Horror, and happiness: Mourid Barghouti ( Rex Features )
By Mourid Barghouti, trans. Humphrey Davies
GUY MANNES-ABBOTT | FRIDAY 04 NOVEMBER 2011
Mourid Barghouti’s first volume of memoir, I Saw Ramallah, is a classic of the genre and a uniquely clear-eyed account of returning home after 30 years of serial expulsion. Barghouti is also the poet of displacement in general as well as its specific Palestinian form. In between the first and this second volume of memoir came Midnight & Other Poems – a first selection from many volumes of his poetry.
I Saw Ramallah wove a life of enforced absences into a moment of return to that city and the author’s home village of Deir Ghassanah in 1996, with prose of poetic concision. It ended with Barghouti recrossing an indelibly memorialised bridge over the Jordan river to collect a permit for his son Tamim, so they could return together. “He will see it. He will see me in it, and we shall ask all the questions after that.”
I Was Born… is that collection of “questions” Continue reading “on my review of mourid barghouti’s i was born there… in today’s Independent”
Shumon Basar and Jack Persekian Wash Hands…
Jack Persekian’s performance of Nablus Soap at the ICA, as part of the Mathaf’s Interference weekend, was brilliant.
The work takes off from a show he put on with Mona Hatoum back in the early days in Jerusalem. It recounts that earlyness, the basic space, cold and uninviting and the process of arriving at the piece –Present tense - by Mona H., its installation and the historical context of a disastrous willingness to compromise with Occupation in the form of ‘Oslo’. An apologetic Abu Amar is scratched-in which raised a big laugh and the whole piece is damn fine, not least as testament to Nablus.
As Jack and Shumon talked, the film was paused on one of the many Occupation watchtowers that terrorise the Palestinian Hills, lest any of us forget the bloody stain it represents… Continue reading “on an art of two-sides, mathaf interference at ICA”
CAMP-Al-Jaar-Qabla-al-Daar The People From The Family of Abu Saoud Were Kicked Out [Ph. Guy Mannes-Abbott]
click IMAGE to link to notes from a biennial – appendix [i] in conversation with CAMP
CAMP & I
by Guy Mannes-Abbott
Conversation with Shaina Anand and Ashok Sukumaran [CAMP] March 2011 Sharjah, UAE
Guy Mannes-Abbott [gma]
Tell me a little about your background and approach.
Broadly speaking my background is film. Actually documentary practice, and a lot of what we do as CAMP as well -Ashok’s background is architecture and “new media”… Continue reading “notes from a biennial, appendix [i] in conversation with CAMP”
Under the kind of Occupation that Palestinians have been for decades there is literally no room for manoeuvre, very few forms of resistance. A new P.A. law banning the sale of Settlement produce -and Palestinians to work in the Settlements by 2011- is a difficult yet undeniable achievement. The difficulty is that working within these illegal zones [42% of the ‘west bank’ and rising] has been a scarce source of income for those imprisoned in the Palestinian hills.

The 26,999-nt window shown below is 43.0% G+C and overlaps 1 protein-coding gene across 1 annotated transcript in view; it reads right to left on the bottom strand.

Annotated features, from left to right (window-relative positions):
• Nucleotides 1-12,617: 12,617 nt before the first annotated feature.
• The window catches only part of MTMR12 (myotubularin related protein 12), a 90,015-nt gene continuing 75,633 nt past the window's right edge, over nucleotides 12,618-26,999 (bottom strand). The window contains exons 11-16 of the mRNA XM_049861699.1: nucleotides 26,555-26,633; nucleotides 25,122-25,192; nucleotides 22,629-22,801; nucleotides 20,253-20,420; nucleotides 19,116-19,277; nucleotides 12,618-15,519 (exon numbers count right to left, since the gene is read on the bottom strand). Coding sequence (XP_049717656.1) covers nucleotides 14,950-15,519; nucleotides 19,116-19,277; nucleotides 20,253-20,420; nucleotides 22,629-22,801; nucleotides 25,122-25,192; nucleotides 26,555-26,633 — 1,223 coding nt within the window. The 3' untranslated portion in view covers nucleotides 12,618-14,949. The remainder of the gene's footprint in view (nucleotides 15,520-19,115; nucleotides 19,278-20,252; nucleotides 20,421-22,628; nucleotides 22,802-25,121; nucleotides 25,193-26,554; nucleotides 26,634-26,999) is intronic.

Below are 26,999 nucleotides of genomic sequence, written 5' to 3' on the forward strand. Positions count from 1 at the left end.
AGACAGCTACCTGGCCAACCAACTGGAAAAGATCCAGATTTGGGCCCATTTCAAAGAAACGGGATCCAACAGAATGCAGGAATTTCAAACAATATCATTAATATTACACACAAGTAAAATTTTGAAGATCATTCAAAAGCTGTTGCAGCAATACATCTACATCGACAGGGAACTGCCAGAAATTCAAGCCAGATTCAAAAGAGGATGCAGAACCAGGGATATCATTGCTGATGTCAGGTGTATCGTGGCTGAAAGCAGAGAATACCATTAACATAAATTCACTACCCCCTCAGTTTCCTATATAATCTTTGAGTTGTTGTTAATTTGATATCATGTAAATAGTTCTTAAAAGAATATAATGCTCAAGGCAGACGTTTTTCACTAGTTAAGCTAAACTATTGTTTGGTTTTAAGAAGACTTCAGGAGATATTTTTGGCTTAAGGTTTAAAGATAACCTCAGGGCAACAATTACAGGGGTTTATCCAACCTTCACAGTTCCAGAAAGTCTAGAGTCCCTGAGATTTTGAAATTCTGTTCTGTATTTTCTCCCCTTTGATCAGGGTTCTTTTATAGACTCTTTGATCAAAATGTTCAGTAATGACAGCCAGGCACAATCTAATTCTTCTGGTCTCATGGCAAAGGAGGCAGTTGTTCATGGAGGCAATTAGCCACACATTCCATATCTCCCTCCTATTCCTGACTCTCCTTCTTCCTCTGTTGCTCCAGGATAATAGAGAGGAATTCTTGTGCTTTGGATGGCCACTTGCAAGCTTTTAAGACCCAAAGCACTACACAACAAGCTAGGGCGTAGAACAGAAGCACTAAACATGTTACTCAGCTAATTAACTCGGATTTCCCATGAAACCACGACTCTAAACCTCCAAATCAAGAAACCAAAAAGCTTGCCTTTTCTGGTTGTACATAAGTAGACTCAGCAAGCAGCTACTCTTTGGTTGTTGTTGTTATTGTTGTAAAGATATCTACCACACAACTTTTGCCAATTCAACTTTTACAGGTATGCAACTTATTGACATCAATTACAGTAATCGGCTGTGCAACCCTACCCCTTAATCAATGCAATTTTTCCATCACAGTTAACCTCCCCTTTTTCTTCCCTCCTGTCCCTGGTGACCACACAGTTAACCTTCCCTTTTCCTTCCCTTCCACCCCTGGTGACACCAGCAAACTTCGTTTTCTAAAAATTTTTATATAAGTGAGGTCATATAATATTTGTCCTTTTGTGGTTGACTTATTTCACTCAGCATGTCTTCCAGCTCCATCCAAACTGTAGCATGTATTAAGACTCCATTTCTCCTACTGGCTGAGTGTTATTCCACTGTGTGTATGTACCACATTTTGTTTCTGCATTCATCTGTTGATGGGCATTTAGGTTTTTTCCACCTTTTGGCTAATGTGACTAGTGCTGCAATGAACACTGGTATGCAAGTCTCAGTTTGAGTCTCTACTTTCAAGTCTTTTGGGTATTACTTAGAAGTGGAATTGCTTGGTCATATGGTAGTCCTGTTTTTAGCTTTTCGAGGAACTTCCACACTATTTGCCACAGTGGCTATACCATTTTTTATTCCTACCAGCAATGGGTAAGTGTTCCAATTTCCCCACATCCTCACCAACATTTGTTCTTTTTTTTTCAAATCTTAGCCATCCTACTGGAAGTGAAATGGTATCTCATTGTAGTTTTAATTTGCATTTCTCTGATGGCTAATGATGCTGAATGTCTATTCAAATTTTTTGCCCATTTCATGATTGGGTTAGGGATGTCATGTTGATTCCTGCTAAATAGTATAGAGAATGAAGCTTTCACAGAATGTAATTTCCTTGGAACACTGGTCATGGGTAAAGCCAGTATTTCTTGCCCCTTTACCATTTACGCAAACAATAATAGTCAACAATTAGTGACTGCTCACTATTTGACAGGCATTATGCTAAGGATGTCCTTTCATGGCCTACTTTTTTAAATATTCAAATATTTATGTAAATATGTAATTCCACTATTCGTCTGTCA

There are many things wrong with the P.A., here is one thing they’ve got right. My own recent realisation that most of what is possible to eat in occupied Palestine is prison food -controlled/supplied by the Occupation- was mortifying and underscores why this ban is a difficult one to make and sustain. Outside occupied Palestine, it’s the easiest thing in the world to boycott the fruits of this uniquely chronic and brutal Occupation. It’s dead simple; do you want to be sustained by crimes against your -or your children’s- own humanity?
Continue reading “no settling for occupation, palestine 2010”
Amherst, Summer 1863
Let’s have no more “I will pick no rose, lest it fade or prick me”. No matter how often you write this it smacks of insincerity. Especially when you also write of night skies that look like “Jerusalem! … mountains that touch[ed] the sky, and brooks that sang like bobolinks.” You add “I will give them to you, for they are mine, and “all things are mine.”” This sounds peculiarly American to me, not only because I first heard it in the voice of Jack Kerouac; “everything belongs to me because I’m poor.” His is ultimate truth, routinely misunderstood, though not by you. I was running last night after a long day ended with evocative Dhokla. Out in the middle of London under a bright sky, upon the Millennium Bridge as bells chimed the quarter hour before midnight. While crossing I realised that running here is a boast of residence. The great river, peculiarly low in tide, echoed my possession. I’ve taken to running on the road itself, marking it as mine. Opening out strides, I left behind a day brimming with love in a faster time than ever. I called out to friendly foxes and allow the porcelain tulips another night of potency. Poor as I may be, everything belongs to me on the “unhoused” bridge.